彼岸花 曼珠沙華 the red spider lily
This week I am starting a two part series (which may gain more parts) which I have decided to call Yin Yang Myths. This series will focus on mythologies, legends, and tales that revolve around characters who are seemingly contradictory, but compliment each other rather well. Hence the name, Yin Yang myths. Afterall, does the light not have a drop of dark, and the dark a drop of light?
Next week I will talk about Sun and Moon myths, and perhaps I will conclude this series with a special treat for you 😉 This week, however, I am being selfish and beginning the series with this newfound flower, the red spider lily. Scientific name: lycoris radiata.
This flower is surrounded in myth, crowds graveyards, and wards off animals with its scent warning poison.
Hanakotoba is the Japanese language of flowers. Beyond symbolism, in Japan, flowers took on secret messages which the deliverer wished to pass on. The red spider lily was said to have been planted around grave sites to prevent animals from devouring the dead before they were cremated, thus associating this flower, like its other lily sisters, with death.
It is said that if you were to meet a person and never see them again, these flowers will grow along the path they walked as they departed.
This flower does not rise with spring, nor does it take the stage with summer. It blooms with the curtain of autumn, apart from its leaves.
In Chinese mythology there is a legend of this flower’s uniqueness, as it does bloom when its leave shed, and wilt as its leaves grow. This myth involves love and tragedy. Two elves, Mañju and Saka were asked to guard the flower’s petals and leaves respectively. However, the two grew curious about each other, and arranged a meeting. It was love at first sight, but Amaterasu, the sun goddess, punished them for their disobedience. They were fated to never meet again, explaining why the leaves of The Flower of the Other Shore bloom without the petals. Because of this legend, the flower is sometimes referred to as Mañjusaka, and symbolizes the tragic cycle of lovers.
In both China and Japan it is rumored these flowers grow in hell, and guide a person to their path of reincarnation.
Myths of chasing lovers, and death, and springtime have occupied my head a lot lately. Both because of this flower, and because of the novel I’m writing. I know I’ve hinted at my book before with my post on Baba Yaga (also a paradoxical myth) but I don’t believe I’ve actually mentioned its title, nor what it’s about. The Coffin-Maker’s Basement is about Death and a coffin-maker, and how the two have a relationship though they’ve never met. Again, there’s this sense of being so close yet so far from another person, like Mañju and Saka. And so I’ve been thinking about opposites a lot lately, and how, they’re not really opposite. They have common ground, don’t they?
Mañju and Saka guard the same flower. Self-named Mort (Death) and Sasha (coffin-maker) both work in the death business. There is this idea of being unable to, or one forbidden from, seeing the other. So what is an opposite if not just another difference on the same playing field? And why do these characters often know of, but don’t see, each other?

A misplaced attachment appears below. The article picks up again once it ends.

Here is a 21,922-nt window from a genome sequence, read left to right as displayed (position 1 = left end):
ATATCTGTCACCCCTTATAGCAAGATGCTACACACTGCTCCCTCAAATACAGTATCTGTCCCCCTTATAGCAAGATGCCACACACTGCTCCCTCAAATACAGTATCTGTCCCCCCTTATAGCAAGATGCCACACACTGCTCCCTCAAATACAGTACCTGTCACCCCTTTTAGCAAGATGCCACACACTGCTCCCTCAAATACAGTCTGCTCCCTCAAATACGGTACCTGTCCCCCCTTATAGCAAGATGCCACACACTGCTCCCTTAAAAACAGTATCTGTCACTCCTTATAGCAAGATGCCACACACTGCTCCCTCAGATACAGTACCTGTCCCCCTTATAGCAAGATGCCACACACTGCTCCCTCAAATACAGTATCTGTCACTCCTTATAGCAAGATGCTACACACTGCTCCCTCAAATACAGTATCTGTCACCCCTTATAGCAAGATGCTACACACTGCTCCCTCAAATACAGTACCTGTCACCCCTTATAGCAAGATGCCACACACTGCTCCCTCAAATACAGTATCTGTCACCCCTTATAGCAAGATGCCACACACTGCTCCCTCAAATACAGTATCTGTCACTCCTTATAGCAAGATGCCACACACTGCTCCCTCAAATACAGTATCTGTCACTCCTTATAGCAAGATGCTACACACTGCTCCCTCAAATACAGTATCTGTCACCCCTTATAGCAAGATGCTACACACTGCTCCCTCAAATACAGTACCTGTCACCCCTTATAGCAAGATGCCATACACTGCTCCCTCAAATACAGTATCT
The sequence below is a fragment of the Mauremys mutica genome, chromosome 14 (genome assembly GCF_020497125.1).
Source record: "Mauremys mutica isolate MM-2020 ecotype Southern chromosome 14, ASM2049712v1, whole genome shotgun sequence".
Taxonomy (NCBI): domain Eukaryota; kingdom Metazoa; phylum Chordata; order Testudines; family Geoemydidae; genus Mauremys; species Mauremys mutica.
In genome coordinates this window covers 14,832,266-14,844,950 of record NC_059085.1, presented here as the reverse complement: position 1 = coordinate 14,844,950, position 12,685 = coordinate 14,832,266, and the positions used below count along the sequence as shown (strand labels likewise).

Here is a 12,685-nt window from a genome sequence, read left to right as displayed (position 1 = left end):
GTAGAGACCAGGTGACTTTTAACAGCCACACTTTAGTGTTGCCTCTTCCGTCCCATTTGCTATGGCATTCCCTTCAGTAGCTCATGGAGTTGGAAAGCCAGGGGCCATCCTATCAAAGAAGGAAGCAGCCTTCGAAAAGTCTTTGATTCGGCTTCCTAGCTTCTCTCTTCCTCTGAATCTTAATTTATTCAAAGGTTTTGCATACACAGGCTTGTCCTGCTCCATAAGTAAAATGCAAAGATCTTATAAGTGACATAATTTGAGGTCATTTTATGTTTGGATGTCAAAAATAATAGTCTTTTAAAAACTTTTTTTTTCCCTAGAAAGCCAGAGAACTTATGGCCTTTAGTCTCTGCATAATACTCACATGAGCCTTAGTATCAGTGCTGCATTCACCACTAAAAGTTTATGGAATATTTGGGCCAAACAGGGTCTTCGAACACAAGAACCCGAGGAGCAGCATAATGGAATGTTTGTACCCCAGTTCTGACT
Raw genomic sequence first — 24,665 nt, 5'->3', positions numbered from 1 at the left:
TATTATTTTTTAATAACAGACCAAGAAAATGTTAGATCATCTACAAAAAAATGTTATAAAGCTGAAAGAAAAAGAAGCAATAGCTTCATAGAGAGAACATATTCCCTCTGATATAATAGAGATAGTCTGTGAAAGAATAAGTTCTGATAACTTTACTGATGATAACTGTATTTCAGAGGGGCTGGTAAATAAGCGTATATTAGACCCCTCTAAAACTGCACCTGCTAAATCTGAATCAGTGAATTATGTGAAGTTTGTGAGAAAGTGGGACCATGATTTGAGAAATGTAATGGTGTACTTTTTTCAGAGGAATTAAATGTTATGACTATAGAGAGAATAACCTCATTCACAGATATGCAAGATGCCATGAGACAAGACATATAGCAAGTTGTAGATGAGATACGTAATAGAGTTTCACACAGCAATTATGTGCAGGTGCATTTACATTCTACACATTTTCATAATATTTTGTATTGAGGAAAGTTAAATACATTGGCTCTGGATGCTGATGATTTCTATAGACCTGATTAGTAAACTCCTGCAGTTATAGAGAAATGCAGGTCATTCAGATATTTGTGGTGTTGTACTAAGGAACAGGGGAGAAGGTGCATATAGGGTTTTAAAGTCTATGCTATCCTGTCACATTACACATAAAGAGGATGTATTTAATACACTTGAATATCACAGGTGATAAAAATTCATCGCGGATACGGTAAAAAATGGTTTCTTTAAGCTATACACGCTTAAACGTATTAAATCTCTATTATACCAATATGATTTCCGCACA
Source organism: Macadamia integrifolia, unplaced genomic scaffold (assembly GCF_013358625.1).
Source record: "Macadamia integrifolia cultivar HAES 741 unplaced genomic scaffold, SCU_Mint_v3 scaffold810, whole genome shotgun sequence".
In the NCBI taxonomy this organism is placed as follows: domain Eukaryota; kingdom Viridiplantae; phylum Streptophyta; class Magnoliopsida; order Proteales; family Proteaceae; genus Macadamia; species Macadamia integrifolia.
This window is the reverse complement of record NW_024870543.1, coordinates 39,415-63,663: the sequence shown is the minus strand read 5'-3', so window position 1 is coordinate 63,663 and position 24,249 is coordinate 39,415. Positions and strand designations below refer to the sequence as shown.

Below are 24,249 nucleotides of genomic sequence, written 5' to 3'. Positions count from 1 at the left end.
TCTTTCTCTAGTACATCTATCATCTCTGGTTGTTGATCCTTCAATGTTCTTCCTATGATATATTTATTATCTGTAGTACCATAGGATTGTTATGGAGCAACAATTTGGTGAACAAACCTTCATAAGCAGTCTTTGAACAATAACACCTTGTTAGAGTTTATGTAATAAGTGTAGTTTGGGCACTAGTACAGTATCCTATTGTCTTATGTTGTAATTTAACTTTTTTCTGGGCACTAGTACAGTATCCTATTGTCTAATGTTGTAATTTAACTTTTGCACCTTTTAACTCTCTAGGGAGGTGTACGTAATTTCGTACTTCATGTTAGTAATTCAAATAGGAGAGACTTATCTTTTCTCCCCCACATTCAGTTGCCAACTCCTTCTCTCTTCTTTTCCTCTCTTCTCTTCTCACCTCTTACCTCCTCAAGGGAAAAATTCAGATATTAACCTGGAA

I think it’s because they’re opposites. It’s like the philosophy of needing darkness to see light, silence to know sound, and death to know life. One cannot guard the leaves and visit the petals, the leaves will fade. The opposite is true for the petals. Yet if a guardian of petals exists, and the knowledge of leaves exists, then Mañju would at least wonder if there’s a guardian for the leaves. That is why these opposites know of, but can’t see each other. If one exists, the reverse must exist too, right? But if one were to see the other, they wouldn’t be doing their job.
I don’t believe any of these opposites listed, are opposites. And by opposite, I mean completely different from each other. Nowhere near the same. These characters are two sides of the same coin. Now that I’ve said it, even coins have heads and tails. And they definitely don’t get to see each other. But it’s all the same coin; it’s still 25¢. Darkness is worth as much as light when you can’t have one without the other.
Going back to the spider lily, it blooms in the autumn which points to death, surrounds cemeteries, and when one part grows, the other part dies. And yet, there’s still life in death. A flower is still blooming when autumn comes, when a person dies, when the leaves wilt.
When I was a kid, I was told by a mentor of mine, “It’d all be the same if it were different.” And right off the bat I knew what he meant. But this wasn’t something I could double-check. This was something I either understood, or I didn’t. Since I’d been told that little phrase, I’ve often thought about it, and with the amazing journey my novel has taken me on, I feel I’ve understood that phrase better. Maybe with this series, that phrase will be something you find yourself thinking of too.
Comment below if you have any “Yin Yang” myths you’d like me to cover.
Thanks for reading,
*Featured image isn’t mine, but it’s gorgeous